Does Halloween have to end in doom and gloom?
With Halloween just around the corner, we wanted to let you know how to creep it real while doing your bit for the planet. Americanised Halloween celebrations are a relatively new phenomenon in the UK, but did you know All Hallows Eve is a much older festival with Celtic and Pagan traditions? With links to the Gaelic festivals Samhain which marks the end of the harvest, and Bealtaine which is when the boundary between our world and the spiritual plains are easily crossed, it was adopted by Christianity as a way of remembering the dead and saints, known as hallows. Fast forward to today and we see festivities fuelling consumption, generating excessive waste and releasing carbon emissions. Are ghosts really the thing to worry about, or should we be more concerned with the impact on our environment? Here are some ideas to help you have a green Halloween - or Hallowgreen if you will.
Frightening food waste and petrifying pumpkins
15 million pumpkins are grown in the UK every year (Countryside Online) but 1/3 of these won’t even leave the farm. Many of them are rejected by retailers as they are deemed too ugly or irregular (Oddbox). Of those that made it into our shops last year, 95% were hollowed out and used in decorative displays, but less than 60% of people who used pumpkins in this way cooked the edible flesh (the Guardian). That’s a terrifying amount of food waste!
Trends have seen a move away from pumpkin carving and a newfound love for displaying them whole in their natural, more rustic state. Before your perfectly edible pumpkin perishes, why not cook up a storm with some delicious recipes or donate it? The birth of food sharing apps such as Olio and Too Good To Go make it possible to eat, drink and be scary, but without the frightening effects of food waste. You could even trick or treat yourself to some delicious party snacks using one of the apps.
If you’re not a wizard (or witch) in the kitchen and aren’t able to share your unwanted food, it can still do some good. Talk to your workplace about recycling your food waste with First Mile. Unlike your average composting service, using our food sacks means your unwanted food is transformed into biogas and a rich digest used by farmers to fertilise the land for next year’s harvest.
Halloween sees our high street stores and fast fashion sites filled with ‘seasonal holiday fashion’. The majority of these garments are made from synthetic materials, typically worn once, and then thrown in the bin. Even if kept to use again next year, washing such items releases damaging microfibres (up to 17 million in each wash!) and because of their low quality, many won’t last. In 2016, 7 million UK Halloween costumes were thrown away (commercialwaste.trade). This, along with the plethora of plastic costume accessories on sale has a huge impact on our environment. It’s estimated that 2,000 tonnes of plastic waste will be generated by throwaway Halloween clothing this year (The Guardian) and 83% of the material used in supermarket costumes is harmful oil-based plastic (Hubbub).
To reduce your Halloween costume footprint, why not try making costumes from existing pieces in your wardrobe which you can keep using again? Need to purchase something? Consider going to charity or vintage shops to reuse someone else’s pre-loved clothing. Once you’ve decided to part ways with your costume, encourage your workplace to have a costume amnesty with our textile recycling service or recycle box. If you are looking for something closer to home, there are lots of textile collection points, and costumes donated in good enough condition will likely be reused again.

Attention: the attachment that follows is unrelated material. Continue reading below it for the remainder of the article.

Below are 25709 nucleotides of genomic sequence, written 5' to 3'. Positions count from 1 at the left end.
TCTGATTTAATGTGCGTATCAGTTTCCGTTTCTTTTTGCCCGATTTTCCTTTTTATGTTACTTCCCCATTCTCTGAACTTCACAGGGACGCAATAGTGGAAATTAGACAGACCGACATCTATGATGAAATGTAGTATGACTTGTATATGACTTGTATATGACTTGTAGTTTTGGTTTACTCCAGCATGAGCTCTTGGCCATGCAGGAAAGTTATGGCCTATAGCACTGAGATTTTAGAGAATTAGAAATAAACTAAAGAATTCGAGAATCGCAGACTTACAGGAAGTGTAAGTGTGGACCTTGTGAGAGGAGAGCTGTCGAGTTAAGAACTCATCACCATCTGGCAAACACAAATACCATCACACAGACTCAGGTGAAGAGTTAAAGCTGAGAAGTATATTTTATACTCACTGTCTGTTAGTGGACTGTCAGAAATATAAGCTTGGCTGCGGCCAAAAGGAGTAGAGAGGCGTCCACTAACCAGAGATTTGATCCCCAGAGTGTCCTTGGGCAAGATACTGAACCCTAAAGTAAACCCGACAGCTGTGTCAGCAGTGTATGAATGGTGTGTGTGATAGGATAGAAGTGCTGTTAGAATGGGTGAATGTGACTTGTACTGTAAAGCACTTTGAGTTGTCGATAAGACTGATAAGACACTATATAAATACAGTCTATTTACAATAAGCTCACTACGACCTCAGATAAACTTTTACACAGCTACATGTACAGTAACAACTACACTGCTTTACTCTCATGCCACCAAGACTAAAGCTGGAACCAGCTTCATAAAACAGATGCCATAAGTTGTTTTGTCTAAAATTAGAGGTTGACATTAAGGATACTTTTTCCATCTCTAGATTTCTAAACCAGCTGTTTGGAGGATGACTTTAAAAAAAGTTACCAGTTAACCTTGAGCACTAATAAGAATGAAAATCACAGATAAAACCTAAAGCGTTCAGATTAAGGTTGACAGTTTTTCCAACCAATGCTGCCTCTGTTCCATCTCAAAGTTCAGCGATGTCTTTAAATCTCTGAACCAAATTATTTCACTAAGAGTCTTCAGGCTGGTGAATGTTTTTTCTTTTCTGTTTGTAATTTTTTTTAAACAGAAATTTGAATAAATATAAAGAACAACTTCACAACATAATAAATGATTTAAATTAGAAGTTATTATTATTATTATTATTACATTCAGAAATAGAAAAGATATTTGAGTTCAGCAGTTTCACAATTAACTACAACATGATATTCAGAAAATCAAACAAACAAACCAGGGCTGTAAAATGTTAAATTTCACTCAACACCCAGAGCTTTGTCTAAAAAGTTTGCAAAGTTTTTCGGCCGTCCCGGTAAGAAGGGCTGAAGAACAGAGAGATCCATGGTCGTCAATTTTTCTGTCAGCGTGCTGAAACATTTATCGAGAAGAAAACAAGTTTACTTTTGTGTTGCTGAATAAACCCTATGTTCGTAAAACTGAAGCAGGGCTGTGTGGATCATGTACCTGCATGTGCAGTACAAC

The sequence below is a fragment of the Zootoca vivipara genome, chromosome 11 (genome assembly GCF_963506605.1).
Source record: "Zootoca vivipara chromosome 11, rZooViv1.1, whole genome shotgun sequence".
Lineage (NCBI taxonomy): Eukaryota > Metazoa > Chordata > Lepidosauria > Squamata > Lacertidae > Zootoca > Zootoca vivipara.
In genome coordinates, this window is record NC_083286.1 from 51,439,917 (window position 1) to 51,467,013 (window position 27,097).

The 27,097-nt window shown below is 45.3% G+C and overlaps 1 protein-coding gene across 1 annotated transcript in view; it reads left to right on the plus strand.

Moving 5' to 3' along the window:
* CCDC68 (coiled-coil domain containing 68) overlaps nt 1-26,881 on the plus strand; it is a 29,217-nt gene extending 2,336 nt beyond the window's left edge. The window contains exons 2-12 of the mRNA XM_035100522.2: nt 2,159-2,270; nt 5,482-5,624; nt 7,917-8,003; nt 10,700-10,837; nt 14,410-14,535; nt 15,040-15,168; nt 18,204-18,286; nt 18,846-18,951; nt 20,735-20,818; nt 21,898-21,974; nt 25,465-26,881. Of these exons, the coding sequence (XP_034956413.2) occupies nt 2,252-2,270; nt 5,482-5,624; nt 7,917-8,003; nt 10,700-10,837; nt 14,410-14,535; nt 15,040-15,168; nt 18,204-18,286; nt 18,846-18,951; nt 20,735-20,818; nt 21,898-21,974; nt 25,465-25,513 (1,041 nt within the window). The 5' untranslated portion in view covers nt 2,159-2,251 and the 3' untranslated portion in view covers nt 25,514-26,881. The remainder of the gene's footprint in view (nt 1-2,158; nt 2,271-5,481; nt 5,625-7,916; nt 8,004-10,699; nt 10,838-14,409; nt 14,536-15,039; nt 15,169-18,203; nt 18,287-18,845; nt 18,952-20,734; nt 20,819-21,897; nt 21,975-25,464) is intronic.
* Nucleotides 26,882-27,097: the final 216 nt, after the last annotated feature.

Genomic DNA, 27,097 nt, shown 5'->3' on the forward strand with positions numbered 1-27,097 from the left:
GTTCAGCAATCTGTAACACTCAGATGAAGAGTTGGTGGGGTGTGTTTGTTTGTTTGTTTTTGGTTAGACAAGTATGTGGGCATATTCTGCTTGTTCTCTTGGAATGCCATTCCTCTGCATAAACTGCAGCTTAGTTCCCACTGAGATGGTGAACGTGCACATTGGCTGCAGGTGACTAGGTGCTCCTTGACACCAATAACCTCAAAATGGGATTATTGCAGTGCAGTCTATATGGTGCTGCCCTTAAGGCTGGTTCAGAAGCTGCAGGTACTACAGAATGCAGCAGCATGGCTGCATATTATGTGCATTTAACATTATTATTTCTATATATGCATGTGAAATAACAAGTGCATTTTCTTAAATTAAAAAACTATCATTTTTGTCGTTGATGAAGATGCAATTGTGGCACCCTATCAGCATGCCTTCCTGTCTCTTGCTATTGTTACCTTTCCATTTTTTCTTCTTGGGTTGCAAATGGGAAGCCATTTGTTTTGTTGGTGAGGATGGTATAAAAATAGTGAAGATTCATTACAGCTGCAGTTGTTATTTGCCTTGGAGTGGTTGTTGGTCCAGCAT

With face gems and glitter completing many Halloween makeup looks, it can be tempting to follow the trend. Although they make you look like you’re ready to slay (quite literally if you’re channelling Buffy the vampire slayer vibes) they’re not a friend of the planet. Glitter and gems are single-use plastics, so if you really can’t live without them, opt for Eco Stardust, a plant-based glitter which is much kinder to mother nature. You can still achieve your #SquadGhouls of looking boo-tiful without the worry of the effects on the planet.
Throwing a great party doesn’t have to mean throwing loads of waste in the bin. Try to avoid single-use plates and cups, but if you really have to use them, avoid the dreaded Styrofoam cup as they are notoriously tricky to recycle. Opt for an easily recyclable material such as PET (type 1) plastic. Make sure your friends know which bin is which so you don’t end up with plastics with your pumpkin, and cans with your candy. For easy recycling at your office party, provide your colleagues with a plastics bin, one for glass bottles, another for food and if there is anything else left over it can go in our zero-to-landfill general waste. If you’ve opted for compostable packaging to serve up your fangtastic treats, make sure these don’t end up in general waste, mixed recycling or food bins where they can do more harm than good. Instead, use our compostable packaging service or our RecycleBox to turn them back into nutrient-rich compost and green energy. And saying all that, if you’ve got plenty of plates and cutlery at home or work, you might as well use those than buying lots of disposable tableware!